The National Museum of African American History and Culture opens in Washington this weekend on the National Mall.
President Barack Obama, Michelle Obama, President George W. Bush and Laura Bush are all expected to make statements at the opening ceremony Saturday morning. Museum officials expect about 20,000 visitors for the opening weekend events and millions more an virtually experience the milestone via social media.
The building's outward design — known as the Corona — features walls reaching skyward, which the architects say evokes the resiliency, faith and hope that has sustained black Americans since they were brought to the country in bondage. Its three-tiered shape is inspired by a symbol from the Yoruba people of West Africa featuring a crown. The 3,600 bronze-colored panels surrounding the building are a tribute to the 19th-century ironwork created by slaves in New Orleans. The museum cost $540 million.
"The structure itself is imbued with meaning," said Phil Freelon, the lead architect for the museum. "All these things are subtle. That's intentional. It has a certain sense to it that is African-American, in the way that our culture is expressive in other areas. We believe architecture can evoke those sorts of emotions."
The museum takes visitors through the complex history of black people in the U.S. with artifacts and exhibitions that cover centuries of oppression, triumphs and modern discussions on race.
Fifty years after the end of the Civil War, black citizens in Washington, D.C., formed the National Memorial Association with the purpose of "erecting a beautiful building suitable to depict the Negro's contribution to America." It would be, they said, "a shrine for posterity."
It has taken a century for their dream to be realized in Washington, a place visited by more than 20 million people from around the world who want to learn about the United States. During that time, other monuments and museums celebrating the stories of other Americans were proposed and built in the nation's capital.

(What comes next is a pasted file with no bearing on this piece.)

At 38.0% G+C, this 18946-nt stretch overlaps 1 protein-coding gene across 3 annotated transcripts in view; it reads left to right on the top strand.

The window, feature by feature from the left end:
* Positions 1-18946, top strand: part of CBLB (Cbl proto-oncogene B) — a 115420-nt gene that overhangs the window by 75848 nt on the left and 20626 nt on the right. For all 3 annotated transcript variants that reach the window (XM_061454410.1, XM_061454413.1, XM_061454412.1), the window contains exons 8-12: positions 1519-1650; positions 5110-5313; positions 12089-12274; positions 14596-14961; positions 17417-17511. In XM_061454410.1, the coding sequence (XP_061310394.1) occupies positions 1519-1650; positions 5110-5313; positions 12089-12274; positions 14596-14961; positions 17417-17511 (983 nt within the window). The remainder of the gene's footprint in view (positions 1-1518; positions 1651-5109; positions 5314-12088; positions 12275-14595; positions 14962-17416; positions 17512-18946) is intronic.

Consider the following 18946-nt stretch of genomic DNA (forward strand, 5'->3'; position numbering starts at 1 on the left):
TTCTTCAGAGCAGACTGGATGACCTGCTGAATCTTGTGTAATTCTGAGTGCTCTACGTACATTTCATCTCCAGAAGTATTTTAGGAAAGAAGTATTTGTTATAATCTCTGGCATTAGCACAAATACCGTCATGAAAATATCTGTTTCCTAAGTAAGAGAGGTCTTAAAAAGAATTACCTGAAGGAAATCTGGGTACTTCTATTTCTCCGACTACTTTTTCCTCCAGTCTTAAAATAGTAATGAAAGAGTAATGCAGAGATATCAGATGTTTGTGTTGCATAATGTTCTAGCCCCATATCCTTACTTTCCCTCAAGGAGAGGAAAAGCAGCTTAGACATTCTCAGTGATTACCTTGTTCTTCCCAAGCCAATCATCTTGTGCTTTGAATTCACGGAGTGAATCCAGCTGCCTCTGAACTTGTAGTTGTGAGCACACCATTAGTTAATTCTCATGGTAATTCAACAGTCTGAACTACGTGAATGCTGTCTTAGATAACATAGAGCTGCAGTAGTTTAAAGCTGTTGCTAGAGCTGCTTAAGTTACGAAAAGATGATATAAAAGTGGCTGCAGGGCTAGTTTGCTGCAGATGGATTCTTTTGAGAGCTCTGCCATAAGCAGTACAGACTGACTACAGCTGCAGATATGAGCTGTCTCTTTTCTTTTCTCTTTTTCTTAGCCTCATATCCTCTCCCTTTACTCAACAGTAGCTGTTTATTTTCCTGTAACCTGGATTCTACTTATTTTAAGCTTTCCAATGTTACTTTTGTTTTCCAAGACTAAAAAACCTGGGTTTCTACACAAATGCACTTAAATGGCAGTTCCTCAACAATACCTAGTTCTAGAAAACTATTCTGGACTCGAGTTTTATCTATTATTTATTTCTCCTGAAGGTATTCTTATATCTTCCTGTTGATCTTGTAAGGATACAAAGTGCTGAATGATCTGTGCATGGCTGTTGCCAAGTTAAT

The museum includes 12 inaugural exhibitions and close to 37,000 artifacts, but only 3,000 will be on display this weekend.
Must-see pieces of memorabilia include the dress Rosa Parks, who was a seamstress, was sewing before she was arrested for not giving up her seat on a segregated bus on Dec. 1, 1955, Nat Turner’s bible, and Muhammed Ali’s headgear.
There are also the ankle shackles that would have been used to restrain people who became slaves after crossing the Atlantic Ocean from the African continent to the Americas. A bill of sale for an enslaved 16-year-old girl named Polly, who was sold for $600 in Arkansas in 1835. A segregated Southern Railway passenger car that would have passed through Kentucky, Tennessee, Georgia and Florida.
Visitors can also see a biplane used at Alabama's Tuskegee Institute to train black pilots for Army Air Corps service during World War II. A vintage red Cadillac from rock-and-roll legend Chuck Berry's personal collection. Jackie Robinson's jersey and baseball bat. Harriet Tubman's hymn book, circa 1876. Michael Jackson's fedora.
Tickets to the museum are free, but visitors must make reservations for timed tours. Weekends already are booked through early December, and the museum has extended its hours to accommodate the increased demand.
The Associated Press contributed to this report.